The Effects of a Novel Inhibitor of Tumor Necrosis Factor (TNF) Alpha on Prepulse Inhibition and Microglial Activation in Two Distinct Rodent Models of Schizophrenia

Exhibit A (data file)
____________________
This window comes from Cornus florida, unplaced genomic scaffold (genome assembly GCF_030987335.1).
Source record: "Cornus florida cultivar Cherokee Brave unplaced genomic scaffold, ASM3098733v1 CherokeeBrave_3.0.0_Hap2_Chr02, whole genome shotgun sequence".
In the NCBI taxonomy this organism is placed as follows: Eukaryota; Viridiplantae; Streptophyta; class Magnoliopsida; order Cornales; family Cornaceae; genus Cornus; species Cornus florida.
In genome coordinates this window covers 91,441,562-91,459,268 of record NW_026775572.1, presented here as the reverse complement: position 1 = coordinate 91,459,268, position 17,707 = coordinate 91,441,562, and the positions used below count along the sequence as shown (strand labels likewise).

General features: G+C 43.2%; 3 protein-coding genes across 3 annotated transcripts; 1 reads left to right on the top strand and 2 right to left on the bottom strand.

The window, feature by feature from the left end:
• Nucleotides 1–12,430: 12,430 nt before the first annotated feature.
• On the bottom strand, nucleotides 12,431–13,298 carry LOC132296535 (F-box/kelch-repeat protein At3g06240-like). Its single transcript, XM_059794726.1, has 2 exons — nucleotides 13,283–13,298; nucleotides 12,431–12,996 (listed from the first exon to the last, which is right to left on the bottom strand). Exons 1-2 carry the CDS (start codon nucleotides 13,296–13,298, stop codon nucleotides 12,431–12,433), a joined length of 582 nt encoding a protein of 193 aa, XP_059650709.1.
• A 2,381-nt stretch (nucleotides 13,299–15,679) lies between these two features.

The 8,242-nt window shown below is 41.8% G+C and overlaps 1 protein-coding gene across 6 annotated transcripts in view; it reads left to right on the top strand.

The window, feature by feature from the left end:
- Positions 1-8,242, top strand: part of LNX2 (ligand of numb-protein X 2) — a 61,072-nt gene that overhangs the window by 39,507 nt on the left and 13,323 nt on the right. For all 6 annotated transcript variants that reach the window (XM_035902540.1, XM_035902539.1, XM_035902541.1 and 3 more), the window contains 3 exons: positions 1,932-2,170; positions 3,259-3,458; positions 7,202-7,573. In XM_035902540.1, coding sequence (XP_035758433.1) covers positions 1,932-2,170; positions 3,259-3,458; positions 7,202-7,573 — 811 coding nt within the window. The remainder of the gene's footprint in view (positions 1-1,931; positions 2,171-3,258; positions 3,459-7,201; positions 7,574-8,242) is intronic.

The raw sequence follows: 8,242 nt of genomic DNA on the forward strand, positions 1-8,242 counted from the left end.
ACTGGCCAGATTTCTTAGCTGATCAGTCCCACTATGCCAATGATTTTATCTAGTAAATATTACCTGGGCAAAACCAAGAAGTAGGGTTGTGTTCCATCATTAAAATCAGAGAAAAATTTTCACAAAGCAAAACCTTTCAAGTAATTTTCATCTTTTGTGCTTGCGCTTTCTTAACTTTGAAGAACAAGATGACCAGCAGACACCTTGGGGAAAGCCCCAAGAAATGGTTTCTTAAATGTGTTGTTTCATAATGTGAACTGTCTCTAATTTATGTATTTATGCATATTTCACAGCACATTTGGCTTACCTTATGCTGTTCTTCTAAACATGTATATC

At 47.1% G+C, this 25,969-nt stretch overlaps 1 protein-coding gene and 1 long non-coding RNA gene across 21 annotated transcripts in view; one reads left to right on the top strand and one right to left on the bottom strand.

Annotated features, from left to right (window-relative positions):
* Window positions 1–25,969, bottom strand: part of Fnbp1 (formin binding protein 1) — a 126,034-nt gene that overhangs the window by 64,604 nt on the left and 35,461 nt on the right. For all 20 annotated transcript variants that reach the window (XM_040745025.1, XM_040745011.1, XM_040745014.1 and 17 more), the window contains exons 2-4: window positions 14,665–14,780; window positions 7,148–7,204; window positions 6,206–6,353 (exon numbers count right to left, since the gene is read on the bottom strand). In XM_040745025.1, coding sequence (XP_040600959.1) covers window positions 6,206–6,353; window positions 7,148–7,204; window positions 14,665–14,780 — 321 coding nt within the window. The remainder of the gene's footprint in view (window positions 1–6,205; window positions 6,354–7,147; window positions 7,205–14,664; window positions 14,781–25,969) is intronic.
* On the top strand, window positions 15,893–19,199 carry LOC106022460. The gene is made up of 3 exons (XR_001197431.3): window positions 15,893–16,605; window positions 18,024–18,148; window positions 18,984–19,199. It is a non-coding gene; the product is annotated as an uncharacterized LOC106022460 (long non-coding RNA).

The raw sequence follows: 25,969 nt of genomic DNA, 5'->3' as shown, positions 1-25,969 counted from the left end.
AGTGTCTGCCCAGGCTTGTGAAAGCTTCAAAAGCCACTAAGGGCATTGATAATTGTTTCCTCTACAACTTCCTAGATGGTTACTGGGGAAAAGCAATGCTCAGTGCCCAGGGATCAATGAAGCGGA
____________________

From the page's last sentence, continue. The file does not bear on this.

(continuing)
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Increased neuroinflammation has been shown in individuals diagnosed with schizophrenia (SCHZ). This study evaluated a novel immune modulator (PD2024) that targets the pro-inflammatory cytokine tumor necrosis factor-alpha (TNFα) to alleviate sensorimotor gating deficits and microglial activation employing two different rodent models of SCHZ. In Experiment 1, rats were neonatally treated with saline or the dopamine D2-like agonist quinpirole (NQ; 1 mg/kg) from postnatal day (P) 1-21 which produces increases of dopamine D2 receptor sensitivity throughout the animal's lifetime. In Experiment 2, rats were neonatally treated with saline or the immune system stimulant polyinosinic:polycytidylic acid (Poly I:C) from P5-7. Neonatal Poly I:C treatment mimics immune system activation associated with SCHZ. In both experiments, rats were raised to P30 and administered a control diet or a novel TNFα inhibitor PD2024 (10 mg/kg) in the diet from P30 until P67. At P45-46 and from P60-67, animals were behaviorally tested on auditory sensorimotor gating as measured through prepulse inhibition (PPI). NQ or Poly I:C treatment resulted in PPI deficits, and PD2024 treatment alleviated PPI deficits in both models. Results also revealed that increased hippocampal and prefrontal cortex microglial activation produced by neonatal Poly I:C was significantly reduced to control levels by PD2024. In addition, a separate group of animals neonatally treated with saline or Poly I:C from P5-7 demonstrated increased TNFα protein levels in the hippocampus but not prefrontal cortex, verifying increased TNFα in the brain produced by Poly I:C. Results from this study suggests that that brain TNFα is a viable pharmacological target to treat the neuroinflammation known to be associated with SCHZ.